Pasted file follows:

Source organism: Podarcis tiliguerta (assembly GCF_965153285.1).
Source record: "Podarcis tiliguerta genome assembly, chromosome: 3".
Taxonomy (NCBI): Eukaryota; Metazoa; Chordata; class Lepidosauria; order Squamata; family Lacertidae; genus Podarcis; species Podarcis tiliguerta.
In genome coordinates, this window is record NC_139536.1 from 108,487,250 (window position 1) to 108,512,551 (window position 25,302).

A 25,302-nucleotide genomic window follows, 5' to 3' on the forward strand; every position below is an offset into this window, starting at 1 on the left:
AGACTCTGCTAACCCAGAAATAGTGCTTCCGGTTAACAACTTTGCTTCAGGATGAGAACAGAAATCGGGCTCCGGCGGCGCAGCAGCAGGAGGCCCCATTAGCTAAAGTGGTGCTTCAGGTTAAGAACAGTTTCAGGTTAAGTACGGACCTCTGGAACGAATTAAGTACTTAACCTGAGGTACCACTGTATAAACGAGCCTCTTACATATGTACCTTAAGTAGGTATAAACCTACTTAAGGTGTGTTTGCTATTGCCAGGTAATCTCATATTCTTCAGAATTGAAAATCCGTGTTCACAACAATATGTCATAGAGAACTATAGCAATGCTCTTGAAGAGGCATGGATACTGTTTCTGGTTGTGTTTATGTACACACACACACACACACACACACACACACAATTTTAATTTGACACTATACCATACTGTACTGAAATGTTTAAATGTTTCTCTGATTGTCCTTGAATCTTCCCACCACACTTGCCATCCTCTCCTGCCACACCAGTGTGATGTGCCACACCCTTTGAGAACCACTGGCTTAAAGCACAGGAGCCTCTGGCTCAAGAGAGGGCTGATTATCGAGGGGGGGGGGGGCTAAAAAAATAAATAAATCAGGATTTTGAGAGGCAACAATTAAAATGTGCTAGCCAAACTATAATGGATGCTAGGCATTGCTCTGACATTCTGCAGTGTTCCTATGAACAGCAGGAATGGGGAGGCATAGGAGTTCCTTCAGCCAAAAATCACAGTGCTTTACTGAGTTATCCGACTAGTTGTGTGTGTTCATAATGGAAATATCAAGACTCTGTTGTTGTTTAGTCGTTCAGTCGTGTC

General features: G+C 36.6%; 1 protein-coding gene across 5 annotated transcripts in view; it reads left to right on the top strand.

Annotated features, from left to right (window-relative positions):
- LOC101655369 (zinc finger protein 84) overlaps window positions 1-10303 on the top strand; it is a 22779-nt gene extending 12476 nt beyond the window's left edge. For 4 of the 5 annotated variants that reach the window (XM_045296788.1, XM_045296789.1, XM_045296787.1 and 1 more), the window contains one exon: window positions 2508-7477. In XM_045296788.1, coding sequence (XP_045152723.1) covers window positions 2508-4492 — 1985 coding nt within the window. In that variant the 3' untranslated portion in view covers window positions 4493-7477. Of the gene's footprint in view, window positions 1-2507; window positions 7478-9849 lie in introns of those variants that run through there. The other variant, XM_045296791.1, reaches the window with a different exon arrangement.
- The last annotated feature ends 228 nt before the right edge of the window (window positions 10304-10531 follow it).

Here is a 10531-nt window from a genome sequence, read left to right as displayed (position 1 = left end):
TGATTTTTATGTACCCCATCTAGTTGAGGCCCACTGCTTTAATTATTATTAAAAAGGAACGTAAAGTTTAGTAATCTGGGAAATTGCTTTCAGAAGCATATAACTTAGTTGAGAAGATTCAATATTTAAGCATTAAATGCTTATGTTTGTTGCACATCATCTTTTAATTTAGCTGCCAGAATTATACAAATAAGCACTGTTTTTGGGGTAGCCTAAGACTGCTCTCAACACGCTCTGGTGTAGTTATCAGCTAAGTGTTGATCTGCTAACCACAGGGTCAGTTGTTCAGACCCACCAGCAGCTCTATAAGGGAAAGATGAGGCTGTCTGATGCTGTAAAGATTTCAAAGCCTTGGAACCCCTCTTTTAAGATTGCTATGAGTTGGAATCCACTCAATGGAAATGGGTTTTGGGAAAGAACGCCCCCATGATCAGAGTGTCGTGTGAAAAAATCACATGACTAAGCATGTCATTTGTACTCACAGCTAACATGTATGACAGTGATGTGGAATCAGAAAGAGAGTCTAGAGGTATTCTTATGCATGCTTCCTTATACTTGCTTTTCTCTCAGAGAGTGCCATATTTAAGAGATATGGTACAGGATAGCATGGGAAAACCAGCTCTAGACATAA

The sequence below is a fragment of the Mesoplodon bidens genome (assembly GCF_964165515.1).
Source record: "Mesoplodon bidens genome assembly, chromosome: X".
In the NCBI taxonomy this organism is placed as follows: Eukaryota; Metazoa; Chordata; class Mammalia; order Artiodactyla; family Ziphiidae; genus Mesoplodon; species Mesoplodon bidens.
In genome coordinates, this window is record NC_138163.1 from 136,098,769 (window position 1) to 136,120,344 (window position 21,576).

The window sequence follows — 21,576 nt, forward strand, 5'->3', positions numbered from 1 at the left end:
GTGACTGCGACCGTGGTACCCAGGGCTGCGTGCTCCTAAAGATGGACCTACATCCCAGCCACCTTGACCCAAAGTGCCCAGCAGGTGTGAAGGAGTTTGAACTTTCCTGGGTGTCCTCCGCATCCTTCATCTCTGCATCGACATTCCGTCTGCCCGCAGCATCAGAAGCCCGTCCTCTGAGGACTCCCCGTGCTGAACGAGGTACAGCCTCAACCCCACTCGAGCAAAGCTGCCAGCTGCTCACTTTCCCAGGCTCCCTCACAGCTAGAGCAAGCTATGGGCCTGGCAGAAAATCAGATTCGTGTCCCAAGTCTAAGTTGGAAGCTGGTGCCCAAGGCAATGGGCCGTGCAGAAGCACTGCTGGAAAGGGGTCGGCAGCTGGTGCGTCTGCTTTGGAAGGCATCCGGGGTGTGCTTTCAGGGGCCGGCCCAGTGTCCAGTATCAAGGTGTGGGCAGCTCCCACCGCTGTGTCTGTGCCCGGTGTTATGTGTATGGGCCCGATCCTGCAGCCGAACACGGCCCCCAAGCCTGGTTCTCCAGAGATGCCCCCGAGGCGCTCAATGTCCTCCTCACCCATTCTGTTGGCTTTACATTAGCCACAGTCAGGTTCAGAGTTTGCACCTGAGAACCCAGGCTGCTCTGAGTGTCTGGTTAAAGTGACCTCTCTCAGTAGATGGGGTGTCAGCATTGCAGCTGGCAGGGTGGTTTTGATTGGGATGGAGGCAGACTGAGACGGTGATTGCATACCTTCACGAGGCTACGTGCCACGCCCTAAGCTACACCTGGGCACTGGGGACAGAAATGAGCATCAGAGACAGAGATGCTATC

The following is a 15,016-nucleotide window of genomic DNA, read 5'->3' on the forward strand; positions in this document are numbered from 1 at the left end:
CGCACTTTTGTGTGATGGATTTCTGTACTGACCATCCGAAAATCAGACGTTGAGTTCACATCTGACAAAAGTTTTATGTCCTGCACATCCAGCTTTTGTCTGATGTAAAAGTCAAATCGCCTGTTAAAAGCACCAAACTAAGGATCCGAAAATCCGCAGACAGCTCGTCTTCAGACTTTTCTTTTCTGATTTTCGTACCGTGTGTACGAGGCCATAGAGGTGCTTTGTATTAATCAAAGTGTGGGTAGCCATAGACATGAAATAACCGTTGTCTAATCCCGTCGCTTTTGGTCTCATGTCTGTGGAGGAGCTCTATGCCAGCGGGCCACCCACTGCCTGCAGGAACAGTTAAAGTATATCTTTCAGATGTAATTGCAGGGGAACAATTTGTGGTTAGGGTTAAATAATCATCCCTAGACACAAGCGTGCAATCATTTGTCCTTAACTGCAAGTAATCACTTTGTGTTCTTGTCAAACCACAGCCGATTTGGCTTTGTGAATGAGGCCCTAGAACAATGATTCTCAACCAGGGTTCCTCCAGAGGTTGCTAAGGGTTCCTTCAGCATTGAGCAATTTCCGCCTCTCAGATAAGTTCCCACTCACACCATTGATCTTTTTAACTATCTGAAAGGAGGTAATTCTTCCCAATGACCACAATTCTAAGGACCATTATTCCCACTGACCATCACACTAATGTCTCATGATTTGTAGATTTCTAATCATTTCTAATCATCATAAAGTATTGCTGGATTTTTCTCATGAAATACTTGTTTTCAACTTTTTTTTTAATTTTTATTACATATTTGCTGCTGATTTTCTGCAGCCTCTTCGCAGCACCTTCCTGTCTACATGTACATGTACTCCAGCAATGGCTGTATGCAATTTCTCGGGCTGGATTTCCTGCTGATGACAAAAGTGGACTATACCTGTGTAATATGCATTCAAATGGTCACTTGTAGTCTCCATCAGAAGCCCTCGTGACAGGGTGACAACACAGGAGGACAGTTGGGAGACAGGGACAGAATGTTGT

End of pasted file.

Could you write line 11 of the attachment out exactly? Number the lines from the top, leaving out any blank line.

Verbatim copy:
Here is a 10531-nt window from a genome sequence, read left to right as displayed (position 1 = left end):